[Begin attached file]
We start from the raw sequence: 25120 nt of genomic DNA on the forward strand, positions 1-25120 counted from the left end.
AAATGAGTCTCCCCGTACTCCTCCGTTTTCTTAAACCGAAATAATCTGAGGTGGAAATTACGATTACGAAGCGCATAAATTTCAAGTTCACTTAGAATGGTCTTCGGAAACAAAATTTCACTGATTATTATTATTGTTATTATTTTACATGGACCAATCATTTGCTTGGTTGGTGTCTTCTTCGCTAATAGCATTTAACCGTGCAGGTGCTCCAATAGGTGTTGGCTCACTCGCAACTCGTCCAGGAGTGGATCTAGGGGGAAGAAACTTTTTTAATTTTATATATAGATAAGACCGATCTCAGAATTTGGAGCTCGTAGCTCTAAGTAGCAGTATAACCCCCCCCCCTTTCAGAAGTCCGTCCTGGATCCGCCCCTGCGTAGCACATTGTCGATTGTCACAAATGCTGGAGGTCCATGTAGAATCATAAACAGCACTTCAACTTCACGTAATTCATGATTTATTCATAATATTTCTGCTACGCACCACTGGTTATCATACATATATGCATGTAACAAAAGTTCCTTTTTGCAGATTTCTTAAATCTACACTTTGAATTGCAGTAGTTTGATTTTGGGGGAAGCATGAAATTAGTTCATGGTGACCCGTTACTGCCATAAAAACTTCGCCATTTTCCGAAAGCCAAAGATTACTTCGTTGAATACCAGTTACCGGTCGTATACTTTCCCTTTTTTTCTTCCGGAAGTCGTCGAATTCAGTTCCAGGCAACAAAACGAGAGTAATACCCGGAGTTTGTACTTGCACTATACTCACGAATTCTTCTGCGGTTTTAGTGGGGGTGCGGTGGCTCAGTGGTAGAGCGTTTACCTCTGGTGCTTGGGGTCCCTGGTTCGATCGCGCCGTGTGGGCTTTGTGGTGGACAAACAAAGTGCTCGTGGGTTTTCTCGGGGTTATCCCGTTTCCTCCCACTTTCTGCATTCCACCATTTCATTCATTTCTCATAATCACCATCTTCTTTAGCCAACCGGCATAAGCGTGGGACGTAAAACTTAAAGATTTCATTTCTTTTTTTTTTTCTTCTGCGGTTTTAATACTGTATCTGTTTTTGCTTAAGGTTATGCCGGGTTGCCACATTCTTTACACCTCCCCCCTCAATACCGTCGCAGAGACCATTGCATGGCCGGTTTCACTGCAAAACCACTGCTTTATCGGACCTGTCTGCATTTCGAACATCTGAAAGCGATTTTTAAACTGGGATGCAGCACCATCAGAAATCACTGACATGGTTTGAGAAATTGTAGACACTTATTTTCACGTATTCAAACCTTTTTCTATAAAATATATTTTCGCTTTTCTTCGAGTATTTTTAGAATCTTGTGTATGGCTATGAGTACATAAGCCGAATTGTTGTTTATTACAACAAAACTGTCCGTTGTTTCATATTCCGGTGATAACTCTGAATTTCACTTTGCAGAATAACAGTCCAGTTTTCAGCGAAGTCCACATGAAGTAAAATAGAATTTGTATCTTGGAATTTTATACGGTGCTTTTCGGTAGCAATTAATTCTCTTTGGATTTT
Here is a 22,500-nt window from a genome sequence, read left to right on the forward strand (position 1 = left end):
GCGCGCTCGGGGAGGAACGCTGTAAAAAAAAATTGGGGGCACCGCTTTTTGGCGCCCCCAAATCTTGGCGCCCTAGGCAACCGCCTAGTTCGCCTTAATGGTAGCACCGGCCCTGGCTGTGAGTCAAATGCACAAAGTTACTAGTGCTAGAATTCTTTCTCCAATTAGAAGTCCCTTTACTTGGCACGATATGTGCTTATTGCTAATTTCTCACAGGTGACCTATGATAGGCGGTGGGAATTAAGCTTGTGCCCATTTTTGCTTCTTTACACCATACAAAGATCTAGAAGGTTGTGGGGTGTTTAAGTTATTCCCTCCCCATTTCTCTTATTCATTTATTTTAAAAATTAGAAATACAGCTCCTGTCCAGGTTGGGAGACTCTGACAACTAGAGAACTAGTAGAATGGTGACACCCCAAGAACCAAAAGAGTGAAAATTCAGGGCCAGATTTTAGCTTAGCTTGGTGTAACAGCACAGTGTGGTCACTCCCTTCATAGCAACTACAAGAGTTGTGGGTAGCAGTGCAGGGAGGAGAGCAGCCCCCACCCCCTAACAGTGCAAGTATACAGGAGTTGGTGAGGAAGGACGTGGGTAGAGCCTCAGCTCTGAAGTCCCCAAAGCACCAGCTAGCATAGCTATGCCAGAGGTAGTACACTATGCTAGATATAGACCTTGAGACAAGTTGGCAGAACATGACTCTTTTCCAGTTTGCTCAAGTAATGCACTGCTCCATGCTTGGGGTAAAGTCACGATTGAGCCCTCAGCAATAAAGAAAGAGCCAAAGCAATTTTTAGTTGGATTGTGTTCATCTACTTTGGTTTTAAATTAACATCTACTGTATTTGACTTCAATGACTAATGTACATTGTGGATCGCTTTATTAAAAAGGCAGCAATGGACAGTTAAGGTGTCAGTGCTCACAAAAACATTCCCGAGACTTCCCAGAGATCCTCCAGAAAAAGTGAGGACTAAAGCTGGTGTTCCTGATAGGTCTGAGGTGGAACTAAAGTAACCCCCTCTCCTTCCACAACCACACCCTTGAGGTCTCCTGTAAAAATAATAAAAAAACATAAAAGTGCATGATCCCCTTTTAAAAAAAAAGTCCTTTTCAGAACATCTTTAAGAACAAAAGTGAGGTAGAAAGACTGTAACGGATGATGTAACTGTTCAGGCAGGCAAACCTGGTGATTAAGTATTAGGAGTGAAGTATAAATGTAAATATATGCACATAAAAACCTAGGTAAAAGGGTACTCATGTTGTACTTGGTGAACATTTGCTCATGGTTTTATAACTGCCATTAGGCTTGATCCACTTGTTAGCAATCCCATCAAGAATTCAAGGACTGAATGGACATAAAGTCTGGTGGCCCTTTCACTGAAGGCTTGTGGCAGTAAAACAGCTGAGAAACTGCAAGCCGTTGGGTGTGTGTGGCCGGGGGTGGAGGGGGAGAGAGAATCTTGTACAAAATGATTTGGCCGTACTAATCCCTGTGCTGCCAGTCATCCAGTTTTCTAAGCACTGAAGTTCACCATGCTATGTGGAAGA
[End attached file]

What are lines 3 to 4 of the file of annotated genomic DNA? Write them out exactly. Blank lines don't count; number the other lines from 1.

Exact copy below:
Here is a 22,500-nt window from a genome sequence, read left to right on the forward strand (position 1 = left end):
GCGCGCTCGGGGAGGAACGCTGTAAAAAAAAATTGGGGGCACCGCTTTTTGGCGCCCCCAAATCTTGGCGCCCTAGGCAACCGCCTAGTTCGCCTTAATGGTAGCACCGGCCCTGGCTGTGAGTCAAATGCACAAAGTTACTAGTGCTAGAATTCTTTCTCCAATTAGAAGTCCCTTTACTTGGCACGATATGTGCTTATTGCTAATTTCTCACAGGTGACCTATGATAGGCGGTGGGAATTAAGCTTGTGCCCATTTTTGCTTCTTTACACCATACAAAGATCTAGAAGGTTGTGGGGTGTTTAAGTTATTCCCTCCCCATTTCTCTTATTCATTTATTTTAAAAATTAGAAATACAGCTCCTGTCCAGGTTGGGAGACTCTGACAACTAGAGAACTAGTAGAATGGTGACACCCCAAGAACCAAAAGAGTGAAAATTCAGGGCCAGATTTTAGCTTAGCTTGGTGTAACAGCACAGTGTGGTCACTCCCTTCATAGCAACTACAAGAGTTGTGGGTAGCAGTGCAGGGAGGAGAGCAGCCCCCACCCCCTAACAGTGCAAGTATACAGGAGTTGGTGAGGAAGGACGTGGGTAGAGCCTCAGCTCTGAAGTCCCCAAAGCACCAGCTAGCATAGCTATGCCAGAGGTAGTACACTATGCTAGATATAGACCTTGAGACAAGTTGGCAGAACATGACTCTTTTCCAGTTTGCTCAAGTAATGCACTGCTCCATGCTTGGGGTAAAGTCACGATTGAGCCCTCAGCAATAAAGAAAGAGCCAAAGCAATTTTTAGTTGGATTGTGTTCATCTACTTTGGTTTTAAATTAACATCTACTGTATTTGACTTCAATGACTAATGTACATTGTGGATCGCTTTATTAAAAAGGCAGCAATGGACAGTTAAGGTGTCAGTGCTCACAAAAACATTCCCGAGACTTCCCAGAGATCCTCCAGAAAAAGTGAGGACTAAAGCTGGTGTTCCTGATAGGTCTGAGGTGGAACTAAAGTAACCCCCTCTCCTTCCACAACCACACCCTTGAGGTCTCCTGTAAAAATAATAAAAAAACATAAAAGTGCATGATCCCCTTTTAAAAAAAAAGTCCTTTTCAGAACATCTTTAAGAACAAAAGTGAGGTAGAAAGACTGTAACGGATGATGTAACTGTTCAGGCAGGCAAACCTGGTGATTAAGTATTAGGAGTGAAGTATAAATGTAAATATATGCACATAAAAACCTAGGTAAAAGGGTACTCATGTTGTACTTGGTGAACATTTGCTCATGGTTTTATAACTGCCATTAGGCTTGATCCACTTGTTAGCAATCCCATCAAGAATTCAAGGACTGAATGGACATAAAGTCTGGTGGCCCTTTCACTGAAGGCTTGTGGCAGTAAAACAGCTGAGAAACTGCAAGCCGTTGGGTGTGTGTGGCCGGGGGTGGAGGGGGAGAGAGAATCTTGTACAAAATGATTTGGCCGTACTAATCCCTGTGCTGCCAGTCATCCAGTTTTCTAAGCACTGAAGTTCACCATGCTATGTGGAAGA